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What’s all the interest in grains? Dietary guidelines recommend that at least half of the grains we eat are whole grains. Whole grains, gluten-free, enriched, refined, and pseudo-grains, what does it all mean to your diet and health? Here we’ll take a look at some whole grain alternatives and their nutritional values.

Whole Grains Versus Refined Grains Whole grains contain the endosperm, the germ, and the bran of the grain kernel (1,2). With minimal processing, whole grains deliver the naturally occurring nutrients in the same proportions found in the kernel. Refined grains, on the other hand, have been processed to a point that much of the bran and even part of the germ have been stripped away, along with much of the fiber, iron, and B vitamins (1,2). Manufactures now “enrich” this processed refined grain with various vitamins and minerals, but usually do not add back in the dietary fiber or original nutrients lost in the processing (1).

Benefits of Whole Grains Whole grains are high in fiber. Many of us don’t get the recommended amount of fiber in our daily diet, that being 38 g per day for men and 25 g per day for women (1,3). Consuming high fiber foods, such as whole grains, has been associated with many health benefits including lower total cholesterol, blood pressure, decreased cardiovascular disease risk, a lower incidence of certain cancers, lower body mass index, blood glucose control, and feelings of satiety (1-3).

An Intolerance for Gluten Gluten is a protein found in wheat, barley, rye, and sometimes oats (via cross-contamination) (1). Celiac disease is the inability to digest gluten. When intestinal villi are exposed to gluten they become inflamed and can cause flattening of the villi in the intestine, leading to a mal-absorption of nutrients, including iron, vitamin D and calcium (1,4). For people with celiac disease, following a gluten-free diet is the only effective treatment (1,5). The good news is that there are many other whole grains and pseudo-grains (seeds such as amaranth, buckwheat, and quinoa) that are gluten-free, some of which are highlighted in the list below.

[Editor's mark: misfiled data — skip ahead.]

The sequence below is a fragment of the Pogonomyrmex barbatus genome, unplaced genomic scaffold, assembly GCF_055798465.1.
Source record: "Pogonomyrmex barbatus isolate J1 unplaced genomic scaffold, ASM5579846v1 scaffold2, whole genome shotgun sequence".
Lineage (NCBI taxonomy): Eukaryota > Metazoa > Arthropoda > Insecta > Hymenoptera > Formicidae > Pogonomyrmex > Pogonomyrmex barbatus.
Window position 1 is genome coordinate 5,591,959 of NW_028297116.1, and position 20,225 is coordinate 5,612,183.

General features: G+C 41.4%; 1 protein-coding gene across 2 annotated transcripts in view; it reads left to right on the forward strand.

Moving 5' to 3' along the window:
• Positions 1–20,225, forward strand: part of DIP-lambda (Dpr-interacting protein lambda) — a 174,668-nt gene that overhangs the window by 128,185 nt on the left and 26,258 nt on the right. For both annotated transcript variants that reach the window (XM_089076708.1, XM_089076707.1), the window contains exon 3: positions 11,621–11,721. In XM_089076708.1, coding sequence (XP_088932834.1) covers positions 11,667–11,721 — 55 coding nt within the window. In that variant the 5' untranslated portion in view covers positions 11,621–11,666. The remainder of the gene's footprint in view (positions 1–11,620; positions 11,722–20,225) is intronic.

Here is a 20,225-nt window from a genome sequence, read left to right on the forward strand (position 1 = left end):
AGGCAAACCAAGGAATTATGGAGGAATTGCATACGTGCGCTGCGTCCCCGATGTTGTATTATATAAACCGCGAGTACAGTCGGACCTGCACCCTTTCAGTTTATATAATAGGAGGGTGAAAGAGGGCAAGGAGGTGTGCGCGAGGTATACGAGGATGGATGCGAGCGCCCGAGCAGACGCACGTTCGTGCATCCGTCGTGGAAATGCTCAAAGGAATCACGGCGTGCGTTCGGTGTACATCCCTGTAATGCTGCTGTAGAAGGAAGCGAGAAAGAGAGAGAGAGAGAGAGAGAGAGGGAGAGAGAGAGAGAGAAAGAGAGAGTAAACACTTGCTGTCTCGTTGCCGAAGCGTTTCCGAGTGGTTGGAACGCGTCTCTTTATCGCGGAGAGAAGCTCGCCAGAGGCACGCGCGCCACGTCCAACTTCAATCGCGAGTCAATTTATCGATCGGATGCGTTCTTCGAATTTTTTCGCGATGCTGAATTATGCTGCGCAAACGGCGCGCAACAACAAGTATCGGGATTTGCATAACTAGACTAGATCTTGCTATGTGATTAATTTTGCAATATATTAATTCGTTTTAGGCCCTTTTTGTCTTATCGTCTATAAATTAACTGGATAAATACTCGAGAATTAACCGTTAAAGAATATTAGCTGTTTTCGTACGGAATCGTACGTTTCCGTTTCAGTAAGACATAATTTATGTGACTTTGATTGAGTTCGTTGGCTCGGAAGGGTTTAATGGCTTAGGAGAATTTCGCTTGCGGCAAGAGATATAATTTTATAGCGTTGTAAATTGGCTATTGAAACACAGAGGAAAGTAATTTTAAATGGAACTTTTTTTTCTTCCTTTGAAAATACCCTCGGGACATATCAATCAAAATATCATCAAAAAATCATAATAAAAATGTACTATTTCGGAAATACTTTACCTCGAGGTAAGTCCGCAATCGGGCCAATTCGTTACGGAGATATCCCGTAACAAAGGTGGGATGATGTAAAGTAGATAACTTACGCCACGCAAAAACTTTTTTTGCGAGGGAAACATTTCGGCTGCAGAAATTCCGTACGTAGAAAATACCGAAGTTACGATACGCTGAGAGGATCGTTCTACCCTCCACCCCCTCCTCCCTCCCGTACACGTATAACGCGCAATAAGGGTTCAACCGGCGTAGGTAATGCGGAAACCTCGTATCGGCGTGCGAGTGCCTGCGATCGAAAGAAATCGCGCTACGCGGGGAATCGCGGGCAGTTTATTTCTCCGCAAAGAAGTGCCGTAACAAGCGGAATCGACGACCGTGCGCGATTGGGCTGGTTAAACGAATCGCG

Nutritional Value and Health Research Below is a list of grains beyond whole wheat to add variety to your menu. The nutritional information is based on 1 cup for ease of comparison. Nutrient data was gathered from the USDA Agricultural Research Service National Nutrient Database for Standard Reference Release 26.

The staple we grew up on. It’s better than white flour, but lets explore and compare some of the other whole grains we have available.

High in calcium (307 mg) and magnesium (479 mg), amaranth has been studied for its anti-inflammation, cancer and CVD prevention possibilities (6,7). Amaranth is gluten-free.

Buckwheat, a pseudo-grain, is gluten-free and great for making pancakes and soba noodles. Added benefits of buckwheat include that it is high in magnesium and niacin, is a prebiotic, helps control diabetes by lowering blood glucose levels, lowers cholesterol and is high in satiety (8,9).

Health research on millet shows it could be helpful in preventing cardiovascular disease and controlling blood glucose levels in diabetics (10,11). Millet is also high in antioxidants and is gluten-free. When baking, you can substitute about 30% millet flour in recipes (2).

Not only is quinoa easy to cook with and makes a great dish, but it is also high in magnesium (335 mg) and rich in the antioxidant quercetin. Health benefit claims include diabetes and hypertension management (12).

Sorghum is high in magnesium and phosphorous, and also gluten-free. Health benefits include cholesterol management, protection against diabetes and insulin resistance, and it has even been tried in the treatment of melanoma (13-15).